It is impossible to visit Geneva without seeing its most famous landmark: the Reformation Wall. Measuring 100 metres in length and five metres in height, it is as imposing visually as it was politically when it was erected. Known as ‘Protestant Rome,' the little republic of Geneva became the headquarters of Calvinism—the most rigorous form of Protestantism—in the 16th century. The Reformation Wall pays tribute to this period during which Calvinism marked the town and became embedded into its citizens' way of life. The statues of four of the founding fathers of the Reformation—Farel, Calvin, Beza, and Knox—rest against the old city walls, rising majestically in the elegant Parc des Bastions. In bright daylight, and illuminated at night (Geneva's motto is not for nothing Post Tenebras Lux, meaning ‘After darkness, light'), the whole ensemble is protected by a water basin, recalling the moat of the ancient fortifications. The impressively rigorous statuary is the work of French sculptors Paul Landowski and Henri Bouchard. Bouchard also sculpted Les Quatres Races facing the Botanical Garden and Christ the Redeemer at the peak of the Corcovado mountain in Rio de Janeiro.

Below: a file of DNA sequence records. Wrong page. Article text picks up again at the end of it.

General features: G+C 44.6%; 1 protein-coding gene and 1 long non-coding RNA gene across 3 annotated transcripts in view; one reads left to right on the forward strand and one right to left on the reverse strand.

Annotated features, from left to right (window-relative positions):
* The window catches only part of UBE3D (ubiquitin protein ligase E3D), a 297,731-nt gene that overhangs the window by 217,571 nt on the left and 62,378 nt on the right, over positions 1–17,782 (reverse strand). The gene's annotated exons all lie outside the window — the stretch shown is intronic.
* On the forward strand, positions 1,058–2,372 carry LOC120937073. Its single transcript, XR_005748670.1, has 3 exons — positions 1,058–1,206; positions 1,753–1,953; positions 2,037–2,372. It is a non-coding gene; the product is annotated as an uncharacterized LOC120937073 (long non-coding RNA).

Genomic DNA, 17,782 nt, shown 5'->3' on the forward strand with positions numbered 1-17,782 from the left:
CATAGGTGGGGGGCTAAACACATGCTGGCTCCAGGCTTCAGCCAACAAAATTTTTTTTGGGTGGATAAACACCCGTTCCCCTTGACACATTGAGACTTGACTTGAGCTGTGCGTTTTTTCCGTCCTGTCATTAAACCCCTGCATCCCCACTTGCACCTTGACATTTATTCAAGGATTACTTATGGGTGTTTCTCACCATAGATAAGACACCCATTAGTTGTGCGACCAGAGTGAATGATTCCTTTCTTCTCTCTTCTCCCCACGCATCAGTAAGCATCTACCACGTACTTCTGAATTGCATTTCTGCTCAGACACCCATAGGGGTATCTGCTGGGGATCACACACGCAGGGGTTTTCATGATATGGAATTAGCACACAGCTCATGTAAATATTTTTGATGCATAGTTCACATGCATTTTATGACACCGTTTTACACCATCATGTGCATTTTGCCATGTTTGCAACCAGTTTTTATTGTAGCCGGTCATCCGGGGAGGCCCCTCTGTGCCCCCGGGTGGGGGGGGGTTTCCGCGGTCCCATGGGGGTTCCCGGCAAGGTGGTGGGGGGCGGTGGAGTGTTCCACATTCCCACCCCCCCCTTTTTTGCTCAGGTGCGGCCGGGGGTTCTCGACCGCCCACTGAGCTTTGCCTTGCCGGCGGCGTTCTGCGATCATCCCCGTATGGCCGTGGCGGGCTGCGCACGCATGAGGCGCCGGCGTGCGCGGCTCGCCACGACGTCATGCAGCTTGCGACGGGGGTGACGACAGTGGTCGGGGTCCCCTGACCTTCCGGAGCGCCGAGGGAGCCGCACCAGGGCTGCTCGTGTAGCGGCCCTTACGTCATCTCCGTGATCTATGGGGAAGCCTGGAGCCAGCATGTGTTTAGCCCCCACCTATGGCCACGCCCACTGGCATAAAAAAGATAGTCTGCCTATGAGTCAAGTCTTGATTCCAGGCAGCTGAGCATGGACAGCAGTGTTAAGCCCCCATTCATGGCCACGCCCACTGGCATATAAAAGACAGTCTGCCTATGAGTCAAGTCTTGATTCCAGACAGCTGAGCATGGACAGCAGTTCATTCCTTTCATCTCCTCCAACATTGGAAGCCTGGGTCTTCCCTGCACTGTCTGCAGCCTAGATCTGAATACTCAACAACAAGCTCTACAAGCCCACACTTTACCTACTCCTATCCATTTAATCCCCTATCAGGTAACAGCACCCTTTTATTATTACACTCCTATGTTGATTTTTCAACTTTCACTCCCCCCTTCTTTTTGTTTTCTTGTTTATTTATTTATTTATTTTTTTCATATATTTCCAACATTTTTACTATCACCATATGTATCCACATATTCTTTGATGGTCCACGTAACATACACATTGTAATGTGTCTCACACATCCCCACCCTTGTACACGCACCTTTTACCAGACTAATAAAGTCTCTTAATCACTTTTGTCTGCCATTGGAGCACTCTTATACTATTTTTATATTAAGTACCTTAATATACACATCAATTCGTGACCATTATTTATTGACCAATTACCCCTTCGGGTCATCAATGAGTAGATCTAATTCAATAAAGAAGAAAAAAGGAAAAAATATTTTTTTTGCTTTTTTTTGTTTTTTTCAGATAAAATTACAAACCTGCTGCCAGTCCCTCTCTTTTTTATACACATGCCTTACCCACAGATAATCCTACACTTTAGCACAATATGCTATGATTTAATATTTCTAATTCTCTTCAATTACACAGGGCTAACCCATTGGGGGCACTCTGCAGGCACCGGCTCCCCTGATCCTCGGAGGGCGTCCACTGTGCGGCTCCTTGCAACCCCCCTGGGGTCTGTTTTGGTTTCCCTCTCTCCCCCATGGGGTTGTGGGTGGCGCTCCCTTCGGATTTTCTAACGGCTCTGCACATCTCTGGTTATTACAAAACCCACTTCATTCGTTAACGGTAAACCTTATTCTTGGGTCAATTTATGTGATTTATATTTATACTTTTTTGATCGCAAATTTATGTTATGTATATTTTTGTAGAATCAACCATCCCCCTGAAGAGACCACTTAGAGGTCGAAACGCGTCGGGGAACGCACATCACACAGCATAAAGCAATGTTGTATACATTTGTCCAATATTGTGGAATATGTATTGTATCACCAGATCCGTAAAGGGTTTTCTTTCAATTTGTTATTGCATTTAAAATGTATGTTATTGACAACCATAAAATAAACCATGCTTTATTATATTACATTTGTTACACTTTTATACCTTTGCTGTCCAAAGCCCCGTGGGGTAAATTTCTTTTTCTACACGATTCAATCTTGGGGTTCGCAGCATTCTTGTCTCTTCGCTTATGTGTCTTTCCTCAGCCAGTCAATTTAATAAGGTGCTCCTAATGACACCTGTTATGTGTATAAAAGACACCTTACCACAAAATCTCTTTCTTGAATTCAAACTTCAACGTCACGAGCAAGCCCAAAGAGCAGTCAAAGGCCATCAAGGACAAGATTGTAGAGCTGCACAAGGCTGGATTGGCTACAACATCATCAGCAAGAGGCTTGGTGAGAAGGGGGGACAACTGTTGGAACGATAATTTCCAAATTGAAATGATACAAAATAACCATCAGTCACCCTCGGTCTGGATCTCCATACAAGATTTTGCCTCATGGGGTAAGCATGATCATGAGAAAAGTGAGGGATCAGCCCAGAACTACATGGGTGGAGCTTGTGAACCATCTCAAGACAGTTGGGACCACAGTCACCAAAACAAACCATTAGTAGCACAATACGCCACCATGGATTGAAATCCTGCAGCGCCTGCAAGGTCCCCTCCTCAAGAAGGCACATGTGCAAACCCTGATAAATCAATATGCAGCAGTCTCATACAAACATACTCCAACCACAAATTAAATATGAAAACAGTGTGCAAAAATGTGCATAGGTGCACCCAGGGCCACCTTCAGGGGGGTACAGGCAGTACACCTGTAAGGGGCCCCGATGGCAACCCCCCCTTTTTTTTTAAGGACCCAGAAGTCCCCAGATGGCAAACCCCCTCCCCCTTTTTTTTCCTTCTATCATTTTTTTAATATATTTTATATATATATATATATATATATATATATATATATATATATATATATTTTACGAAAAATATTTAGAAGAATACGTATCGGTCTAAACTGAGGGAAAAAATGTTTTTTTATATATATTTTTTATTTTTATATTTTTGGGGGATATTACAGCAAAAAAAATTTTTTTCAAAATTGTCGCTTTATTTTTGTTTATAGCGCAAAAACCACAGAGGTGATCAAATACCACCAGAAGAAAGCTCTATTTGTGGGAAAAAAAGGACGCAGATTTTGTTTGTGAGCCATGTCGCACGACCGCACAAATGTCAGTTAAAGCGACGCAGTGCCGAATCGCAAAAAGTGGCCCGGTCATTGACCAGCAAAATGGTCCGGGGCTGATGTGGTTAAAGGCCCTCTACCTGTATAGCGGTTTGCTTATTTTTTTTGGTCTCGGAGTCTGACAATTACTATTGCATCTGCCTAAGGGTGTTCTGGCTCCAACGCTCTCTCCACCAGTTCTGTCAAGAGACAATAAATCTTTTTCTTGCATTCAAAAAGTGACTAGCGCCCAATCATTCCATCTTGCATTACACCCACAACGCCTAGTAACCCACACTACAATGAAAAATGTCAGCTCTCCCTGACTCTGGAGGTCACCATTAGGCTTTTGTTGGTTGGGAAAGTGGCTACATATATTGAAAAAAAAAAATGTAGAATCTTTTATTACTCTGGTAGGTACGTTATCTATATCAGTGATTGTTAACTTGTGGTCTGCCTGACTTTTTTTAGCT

Mur des Réformateurs
Promenade des Bastions, in the Parc des Bastions
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